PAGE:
Jewish World Review Nov. 2, 2001 / 16 Mar-Cheshvan, 5762

Making sense of bio-warfare

By Robert A. Wascher, M.D., F.A.C.S. -- TWO MONTHS before our collective sense of security was shattered by the September 11th attacks, the Department of Defense (DOD) submitted a report, from a panel of independent experts, regarding the status of military preparedness for bio-warfare. Basically, the panel of experts concluded that the US military was not prepared to face unconventional threats such as anthrax, smallpox, botulinum, ricin toxin, tularemia, plague and other potential biological warfare agents. DOD-sponsored vaccine programs were found to be poorly organized and inadequately funded.

By 1980, smallpox had been declared "eradicated" from the world's population by the World Health Organization (WHO). The WHO subsequently recommended that all research stocks of the virus causing smallpox (variola) be destroyed. Most authorities at the time believed that this mandate was accomplished, except for stocks openly maintained, in Moscow and Atlanta, at two international reference laboratories. It is now known that the former Soviet Union stockpiled extensive cultures of the most virulent smallpox strains, and carried out elaborate "weaponization" studies using this material. There is also recent evidence that post-Soviet Russia may be continuing research in this area.

Sadly, it is unlikely that Russia is the only country conducting research into the military applications of the smallpox virus and other potential bio-warfare organisms. In the US, the routine vaccination of civilian populations against smallpox ended in 1972. However, even those adults who were immunized prior to 1972 are unlikely to have adequate residual immunity against smallpox today. Thus, virtually the entire US population is susceptible to the variola virus. Unlike anthrax, smallpox is highly infectious, and is easily passed from one person to another by respiratory secretions and by direct contact. Although the mortality due to smallpox is based upon data from the 1960s, it is estimated that at least 30% of cases would be fatal if this disease were to resurface today.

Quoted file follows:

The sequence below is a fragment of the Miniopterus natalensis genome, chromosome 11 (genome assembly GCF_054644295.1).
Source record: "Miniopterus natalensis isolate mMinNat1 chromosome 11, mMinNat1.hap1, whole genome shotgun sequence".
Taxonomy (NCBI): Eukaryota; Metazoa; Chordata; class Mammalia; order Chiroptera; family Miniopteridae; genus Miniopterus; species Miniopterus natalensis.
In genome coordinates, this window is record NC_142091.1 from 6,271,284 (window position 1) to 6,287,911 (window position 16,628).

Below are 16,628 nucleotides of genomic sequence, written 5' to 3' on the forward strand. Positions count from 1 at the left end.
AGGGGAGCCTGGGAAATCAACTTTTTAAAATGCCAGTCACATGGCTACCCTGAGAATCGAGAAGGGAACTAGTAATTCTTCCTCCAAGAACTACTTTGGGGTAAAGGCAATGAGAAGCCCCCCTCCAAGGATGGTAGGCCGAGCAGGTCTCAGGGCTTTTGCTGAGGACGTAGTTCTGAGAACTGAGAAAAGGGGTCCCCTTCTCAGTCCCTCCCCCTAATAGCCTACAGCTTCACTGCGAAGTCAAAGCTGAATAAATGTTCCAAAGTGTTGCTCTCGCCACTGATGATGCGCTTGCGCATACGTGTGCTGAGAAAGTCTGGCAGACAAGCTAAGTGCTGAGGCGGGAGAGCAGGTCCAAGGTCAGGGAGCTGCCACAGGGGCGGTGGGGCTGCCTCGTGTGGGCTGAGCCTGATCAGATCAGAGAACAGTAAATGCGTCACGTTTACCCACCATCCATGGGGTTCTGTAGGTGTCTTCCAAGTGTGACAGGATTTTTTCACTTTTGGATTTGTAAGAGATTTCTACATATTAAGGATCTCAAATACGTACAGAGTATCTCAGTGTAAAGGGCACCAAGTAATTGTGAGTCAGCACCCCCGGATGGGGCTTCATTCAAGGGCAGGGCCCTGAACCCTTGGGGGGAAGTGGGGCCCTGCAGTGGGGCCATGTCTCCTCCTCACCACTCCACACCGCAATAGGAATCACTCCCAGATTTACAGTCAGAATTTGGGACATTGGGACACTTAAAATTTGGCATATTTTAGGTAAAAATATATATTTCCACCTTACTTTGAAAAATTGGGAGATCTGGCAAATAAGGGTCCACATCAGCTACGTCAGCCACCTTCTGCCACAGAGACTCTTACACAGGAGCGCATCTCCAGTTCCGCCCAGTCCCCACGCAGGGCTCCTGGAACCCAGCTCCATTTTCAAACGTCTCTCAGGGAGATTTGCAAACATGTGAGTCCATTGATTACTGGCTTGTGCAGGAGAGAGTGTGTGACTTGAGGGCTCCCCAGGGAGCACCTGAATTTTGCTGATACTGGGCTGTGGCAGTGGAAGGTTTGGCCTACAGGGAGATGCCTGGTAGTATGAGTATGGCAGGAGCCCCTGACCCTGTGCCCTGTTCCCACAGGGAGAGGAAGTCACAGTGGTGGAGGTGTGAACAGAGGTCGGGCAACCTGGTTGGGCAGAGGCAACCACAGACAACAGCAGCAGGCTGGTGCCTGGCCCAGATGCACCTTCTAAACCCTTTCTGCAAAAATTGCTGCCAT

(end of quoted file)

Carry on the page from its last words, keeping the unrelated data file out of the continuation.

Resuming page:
As with all viruses, there are no antibiotic medications capable of curing the disease, unlike most bacterial infections (including anthrax, if diagnosed early enough). At the present time, there are only 15 million vials of smallpox vaccine stored in the US, and the potency of these 1960s era vaccines is unclear. Fortunately, a new vaccine is in the works, with predictions that it will be available for testing by early 2002. It now seems very likely that vaccinations against smallpox will resume in this country, and for the first time in thirty years. The return to routine vaccination against this virus, if it occurs, will serve as yet another marker of the paradigm shift that occurred in this country on September 11th.

Botulinum toxin, produced by the bacterium Clostridium botulinum, has long been known as a potential bio-warfare agent. In a recent Science magazine review of bio-warfare issues, the authors note that less than one millionth of a gram of botulinum toxin can be fatal. Minute quantities of this toxin, once ingested, cause paralysis of the muscles, including the diaphragm. Death from suffocation is rapid if the diagnosis is not promptly made, and if the patient is not immediately placed on a ventilator.

During the brief period of UN-sponsored weapons inspections in Iraq in the 1990s, it was discovered that more than 4,000 gallons of botulinum toxin had been produced by Sadam Hussein's government. Some of this deadly material had actually been loaded onto ballistic missile warheads, which appeared deployable as offensive weapons. At the present time, a vaccine against Clostridium botulinum is not available, though some progress has been made in creating a genetically engineered prototype vaccine.

Almost certainly, the events of September 11th, and the subsequent outbreak of anthrax infections, will compel the US Government to expedite the testing and validation of this new vaccine, in addition to a new smallpox vaccine. Ironically, this toxin is currently in vogue among many cosmetic surgeons and their patients. Tiny amounts of diluted toxin are injected into the muscles that wrinkle the skin of the face. Following "botox" injections, these muscles of facial expression are temporarily paralyzed, causing a reduction in skin wrinkles, especially around the eyes and mouth....